Disclaimer: All information presented here is hearsay and rumor. The true origins of Nortega and his crew are muddled like a night viewed through a liter of scotch.

Born a noble savage of the Quapaw tribe in the 70’s, little is known about his childhood. Legends suggest his parents were high plains drifters and lived completely off the grid until a failed international jewel heist separated them.

While his parents planned their capers, young Nortega was left to his own devices and passed his time by creating flip books on the edges of stolen bearer bonds. When he was separated from his family during a fire fight, all he was left with his empty pistol and a stomach full of grit and determination.

At the age of 14 he directed his first animated commercial for The United Way and got to work with James Brown. This is where Nortega first learned to dance.

In the summer of ’93, Nortega rolled into Santa Fe, New Mexico. There his fate brought him in contact with Chuck Jones. Feeling a sense of hope that this scrappy young man could carry on the traditions of hand drawn animation, Chuck began training the young Nortega in the mystic arts of the American animators. This was a grueling period in Nortega’s life. Chuck pushed him harder in his training than any school would be legally allowed to. Turns out there is more behind the scenes violence in the real life of the animator than anything Tom & Jerry ever did on screen.

Nortega was sad to see Chuck pass away, but knows that his life was forever changed by the training he received. Nortega can shoot straighter, kick harder, and draw faster than most any man alive thanks mainly to Mr. Jones.

When Nortega left Santa Fe, he started the studio known to this day as Humouring the Fates. Taking the knowledge imparted to him from Chuck Jones he assembled an elite team of artists, animators, editors, and writers creating a traditional animation studio when everyone else was starting to go 3D.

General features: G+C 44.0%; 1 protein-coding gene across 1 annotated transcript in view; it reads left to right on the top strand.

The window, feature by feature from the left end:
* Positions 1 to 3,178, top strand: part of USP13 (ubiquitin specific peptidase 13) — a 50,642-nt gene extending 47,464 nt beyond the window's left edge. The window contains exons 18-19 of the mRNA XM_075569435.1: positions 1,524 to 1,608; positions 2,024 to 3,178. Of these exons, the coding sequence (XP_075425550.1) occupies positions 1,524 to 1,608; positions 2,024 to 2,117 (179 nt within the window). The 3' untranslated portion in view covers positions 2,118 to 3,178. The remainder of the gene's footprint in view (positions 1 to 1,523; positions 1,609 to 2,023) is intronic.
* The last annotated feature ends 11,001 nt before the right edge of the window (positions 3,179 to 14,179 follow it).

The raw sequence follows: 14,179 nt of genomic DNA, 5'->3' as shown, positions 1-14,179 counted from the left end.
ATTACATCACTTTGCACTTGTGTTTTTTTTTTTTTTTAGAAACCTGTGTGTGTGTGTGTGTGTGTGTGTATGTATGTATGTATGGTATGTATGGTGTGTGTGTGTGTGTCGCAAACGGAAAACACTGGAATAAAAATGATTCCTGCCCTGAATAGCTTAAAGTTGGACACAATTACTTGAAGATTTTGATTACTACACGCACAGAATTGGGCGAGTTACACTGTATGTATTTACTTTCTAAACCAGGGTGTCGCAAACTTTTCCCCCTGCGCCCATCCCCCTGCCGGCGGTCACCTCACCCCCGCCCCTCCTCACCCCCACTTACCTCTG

The Fates studio flourished with great clients and good work, but something was missing. Nortega knew there was more to seek. He began a wanderlust quest to Japan. After one of his animators nearly broke the drawing arm of Yuuki Nobuteru during a late night battle of Jan-ken-pon, Nortega befriended a lifelong ally.

It was with this guidance of yet another animation master, Nortega was taken to Japan to learn how the animation studios there got things done. As the American studios were dying (Disney, DreamWorks, Fox, etc.) across the Pacific, hand animation was still in a renaissance. Plus the stories they told did not always require a cute singing animal. They told all sorts of stories with anime.

One day while in an Onsen, Nortega witnessed a throng of monks after attempting to oust three Yakuza elders simply for having tattoos. Nortega felt the injustice. He spoke with his fists, maybe because his Japanese isn’t as good as it is now. When the mayhem ended, the thankful Yakuza elders took him to meet the owner of a company that made the animation software used by 95% Asia. Nortega was grateful and became entrenched in the production methods of Japanese animation from that day onward.

Today, Humouring the Fates still thrives as a studio that marries the best of East and West with no compromises or ‘animation cheats’ to make the job easy. He is the captain of a crew that knows the pains and suffering of doing a job right, and will stop at nothing to see your project to completion.

To sum it all up:

Nortega has been kicked out of two film schools and had to fist-fight his way out of one Mexico City taxicab. He leads the crack animation team the Fates Crew and can potentially be made available to direct your animated project the right way.

The hard fought way.

The Nortega way.